The first Chipko action took place spontaneously in April 1973 in the village of Mandal in the upper Alakananda valley and over the next five years spread to many districts of the Himalayas in Uttarakhand. It was sparked off by the government’s decision to allot a plot of forest area in the Alaknanda valley to a sports goods company. Most of the leaders of the Chipko Movement were village women and men who strove to save their means of subsistence and their communities. Mr. Sunderlal Bahuguna, a renowned Gandhian, with a group of volunteers and women started the non-violent protest by clinging to the trees to save them from felling. With encouragement from a local NGO (non-governmental organization), DGSS (Dasoli Gram Swarajya Sangh), the women of the area, under the leadership of an activist, Mr. Chandi Prasad Bhatt, went into the forest and formed a circle around the trees preventing the men from cutting them down.
Mr. Sunderlal Bahuguna appealed to Mrs Indira Gandhi, the then Prime Minister of India, which resulted in the green-felling ban. Mr Bahuguna coined the Chipko slogan: “ecology is permanent economy”.
AMRITA DEVI-LED MOVEMENT
Not many people know that over the last few centuries many communities in India have helped save nature. One such is the Bishnoi community of Rajasthan. The original “Chipko movement” was started in the early part of the 18th century in Rajasthan by this community.
There is a legend about a Bishnoi woman, Amrita Devi, who died trying to protect the trees that surrounded her village. The story recounts a time when the local Maharaja’s tree cutters arrived to cut the villager’s trees for wood for his new fortress. This incident is the first event of Chipko Movement in the recorded history.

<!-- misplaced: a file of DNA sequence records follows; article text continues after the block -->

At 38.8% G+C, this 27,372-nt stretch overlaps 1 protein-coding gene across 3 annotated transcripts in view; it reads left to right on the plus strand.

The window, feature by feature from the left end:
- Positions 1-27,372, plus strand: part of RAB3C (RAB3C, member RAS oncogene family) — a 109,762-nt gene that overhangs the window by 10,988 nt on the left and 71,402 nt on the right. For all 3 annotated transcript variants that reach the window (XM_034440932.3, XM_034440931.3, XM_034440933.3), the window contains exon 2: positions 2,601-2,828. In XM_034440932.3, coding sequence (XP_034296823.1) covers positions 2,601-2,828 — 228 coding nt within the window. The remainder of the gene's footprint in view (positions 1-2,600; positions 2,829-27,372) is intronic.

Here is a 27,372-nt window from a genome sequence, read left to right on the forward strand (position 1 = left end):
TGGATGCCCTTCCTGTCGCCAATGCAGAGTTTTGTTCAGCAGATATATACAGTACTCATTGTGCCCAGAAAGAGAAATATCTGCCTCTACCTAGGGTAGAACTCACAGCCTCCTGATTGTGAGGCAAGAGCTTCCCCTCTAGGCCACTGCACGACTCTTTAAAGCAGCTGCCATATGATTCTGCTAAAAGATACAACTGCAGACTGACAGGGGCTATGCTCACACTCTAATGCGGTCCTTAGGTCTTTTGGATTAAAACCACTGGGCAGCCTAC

It was Tuesday, the 10th day of the bright fortnight of the month Bhaadra (as per Indian lunar calendar) or the month of September, in 1730. Amrita Devi a mother of three daughters — Asu, Ratni and Bhagu was at home with her daughters. Suddenly, she came to know that many people had descended in their otherwise sleepy village of Khejarli.
It was a party of Giridhar Bhandari, a minister with Maharaja Abhay Singh, Ruler of Marwar (Jodhpur) state who wanted to fell the sacred green Khejri (Prosopis cineraria) trees to burn lime for the construction of his new palace. Since there was a lot of greenery in the Bishnoi villages even in the middle of Thar Desert, the king ordered his men to get the woods from Khejri trees. Amrita Devi protested against the tree-felling because such acts were prohibited by the Bishnoi’s faith. Amrita Devi along with other Bishnoi men, women and children jumped in front of the trees and hugged them. The royal party said that they would only cease if she paid them a bribe, which she refused to do because she saw that as ignominious and an insult to her faith. She said:
सर सान्टे रूख रहे तो भी सस्तो जाण
In English, it means:
If a tree is saved even at the cost of one’s head, it’s worth it.
Saying these, she offered her head. The axes, which were brought to cut the trees, severed her head from her trunk. The three young girls Asu, Ratni and Bhagu were not daunted, and offered their heads too. The news spread like wildfire.
News of the deaths spread and summons to a meeting were sent to 83 Bishnoi villages. The meeting determined that one Bishnoi volunteer would sacrifice their life for every tree that was cut down. Older people began hugging the trees that were intended to be cut and many were killed. These efforts failed to have the desired impact and Bhandari claimed that the Bishnois were sacrificing ageing people whom they no longer saw as useful to society. In response to this, young men, women and children began to follow the example of the old. The development shocked the tree-felling party. The group left for Jodhpur with their mission unfulfilled. 363 Bishnois died in the incident.